I spent an evening with
an Irish-American pair of siblings
he in his forties and she a decade older.
Two of nine siblings
they had a language of gestures:
eyebrow positioning and chin tucking
and a leaning of their heads
toward one another.
He I’ve known for a decade
and never met his family about which I’d enjoyed
old stories told on late, drunken nights
without his eyes ever meeting the listener’s.
And now here was his big sister
whose fleshy white arms extended wide and
when she said “Oh I’m just so happy” and “I am so blessed”
I knew she meant for
this evening by the creek in her brother’s cabin
but also for her life,
even its sorrows–of which I knew she’d had many,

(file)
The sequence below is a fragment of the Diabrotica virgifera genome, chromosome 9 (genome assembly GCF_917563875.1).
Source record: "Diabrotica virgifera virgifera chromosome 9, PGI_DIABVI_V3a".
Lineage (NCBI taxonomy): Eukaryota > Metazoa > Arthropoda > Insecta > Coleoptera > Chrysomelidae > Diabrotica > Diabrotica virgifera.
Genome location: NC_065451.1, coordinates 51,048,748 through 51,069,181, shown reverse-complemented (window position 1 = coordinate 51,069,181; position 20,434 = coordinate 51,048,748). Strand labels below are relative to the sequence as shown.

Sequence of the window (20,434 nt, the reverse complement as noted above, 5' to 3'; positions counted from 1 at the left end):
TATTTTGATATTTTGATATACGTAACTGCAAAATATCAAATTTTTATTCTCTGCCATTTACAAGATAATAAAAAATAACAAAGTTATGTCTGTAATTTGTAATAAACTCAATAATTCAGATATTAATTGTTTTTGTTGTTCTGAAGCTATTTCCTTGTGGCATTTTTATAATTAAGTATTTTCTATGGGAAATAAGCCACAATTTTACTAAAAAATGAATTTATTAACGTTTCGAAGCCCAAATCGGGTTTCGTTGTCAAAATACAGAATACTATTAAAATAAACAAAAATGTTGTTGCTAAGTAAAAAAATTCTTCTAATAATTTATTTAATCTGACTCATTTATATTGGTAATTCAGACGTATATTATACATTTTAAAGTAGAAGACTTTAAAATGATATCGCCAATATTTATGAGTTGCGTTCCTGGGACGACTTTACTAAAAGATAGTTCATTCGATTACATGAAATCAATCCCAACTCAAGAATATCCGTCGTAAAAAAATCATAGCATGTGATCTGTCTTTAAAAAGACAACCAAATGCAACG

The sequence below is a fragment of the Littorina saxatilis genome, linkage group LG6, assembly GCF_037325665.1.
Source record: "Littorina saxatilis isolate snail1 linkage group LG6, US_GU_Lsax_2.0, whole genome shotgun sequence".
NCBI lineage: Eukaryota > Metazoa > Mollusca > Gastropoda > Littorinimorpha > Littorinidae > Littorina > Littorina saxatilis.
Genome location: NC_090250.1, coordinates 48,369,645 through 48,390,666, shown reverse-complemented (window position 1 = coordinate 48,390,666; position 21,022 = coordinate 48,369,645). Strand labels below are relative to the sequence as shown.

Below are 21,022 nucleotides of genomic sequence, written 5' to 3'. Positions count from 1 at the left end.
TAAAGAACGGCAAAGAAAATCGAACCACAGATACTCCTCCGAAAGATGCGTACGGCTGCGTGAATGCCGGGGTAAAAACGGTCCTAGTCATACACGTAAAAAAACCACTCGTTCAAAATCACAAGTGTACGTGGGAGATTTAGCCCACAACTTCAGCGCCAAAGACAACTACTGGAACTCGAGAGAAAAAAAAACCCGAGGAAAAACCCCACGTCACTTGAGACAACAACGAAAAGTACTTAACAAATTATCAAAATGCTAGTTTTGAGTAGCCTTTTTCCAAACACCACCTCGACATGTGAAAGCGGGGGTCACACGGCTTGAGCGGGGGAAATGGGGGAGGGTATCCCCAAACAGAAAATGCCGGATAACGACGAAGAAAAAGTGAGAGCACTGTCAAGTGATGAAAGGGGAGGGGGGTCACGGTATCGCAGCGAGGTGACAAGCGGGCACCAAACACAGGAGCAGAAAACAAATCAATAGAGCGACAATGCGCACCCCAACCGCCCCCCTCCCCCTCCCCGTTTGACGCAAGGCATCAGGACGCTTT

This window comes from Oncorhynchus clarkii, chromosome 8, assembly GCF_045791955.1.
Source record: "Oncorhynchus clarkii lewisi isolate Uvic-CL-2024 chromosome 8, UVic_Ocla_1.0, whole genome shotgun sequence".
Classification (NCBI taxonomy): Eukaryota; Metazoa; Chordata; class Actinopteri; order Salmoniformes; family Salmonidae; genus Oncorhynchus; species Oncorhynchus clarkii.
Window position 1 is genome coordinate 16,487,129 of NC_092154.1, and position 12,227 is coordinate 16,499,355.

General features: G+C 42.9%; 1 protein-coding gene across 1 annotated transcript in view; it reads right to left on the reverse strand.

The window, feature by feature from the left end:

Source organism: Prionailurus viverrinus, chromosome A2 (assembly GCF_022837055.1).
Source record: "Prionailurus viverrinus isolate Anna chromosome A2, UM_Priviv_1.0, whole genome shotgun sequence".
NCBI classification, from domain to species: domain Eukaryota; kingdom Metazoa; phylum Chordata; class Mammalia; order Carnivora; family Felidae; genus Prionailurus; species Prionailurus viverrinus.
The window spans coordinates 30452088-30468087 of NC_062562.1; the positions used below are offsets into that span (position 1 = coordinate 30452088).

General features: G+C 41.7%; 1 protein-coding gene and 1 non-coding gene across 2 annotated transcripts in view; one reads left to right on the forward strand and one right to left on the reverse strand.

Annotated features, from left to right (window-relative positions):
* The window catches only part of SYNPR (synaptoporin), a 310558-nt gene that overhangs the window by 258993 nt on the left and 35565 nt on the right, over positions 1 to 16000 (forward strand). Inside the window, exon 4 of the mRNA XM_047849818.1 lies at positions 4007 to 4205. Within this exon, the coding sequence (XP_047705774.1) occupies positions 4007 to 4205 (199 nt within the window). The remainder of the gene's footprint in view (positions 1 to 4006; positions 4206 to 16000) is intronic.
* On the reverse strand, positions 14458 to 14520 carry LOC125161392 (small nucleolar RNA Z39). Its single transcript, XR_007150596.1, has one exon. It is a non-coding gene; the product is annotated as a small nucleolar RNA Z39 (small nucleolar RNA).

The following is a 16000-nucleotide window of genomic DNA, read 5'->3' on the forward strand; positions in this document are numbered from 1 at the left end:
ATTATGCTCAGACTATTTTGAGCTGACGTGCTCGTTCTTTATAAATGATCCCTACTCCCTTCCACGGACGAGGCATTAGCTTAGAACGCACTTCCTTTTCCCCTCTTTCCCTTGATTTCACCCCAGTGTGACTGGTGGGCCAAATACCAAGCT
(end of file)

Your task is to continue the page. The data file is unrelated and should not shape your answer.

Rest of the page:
and I also knew when she raised her glass
and said those grateful words
she meant them.
And he, her brother, our old neighbor, our good old neighbor
who most often would shift restlessly on his feet
and busy himself burning high dusty piles of pine needles
had a glint in one eye I’d never seen
and a loose arm flopped over his sister’s broad, soft, shoulders.
I fell asleep remembering the way
her cheeks lifted
and her eyebrows shot up
when I showed her the berry pie I had baked,
the way she’d clapped her
pale, plump hands together.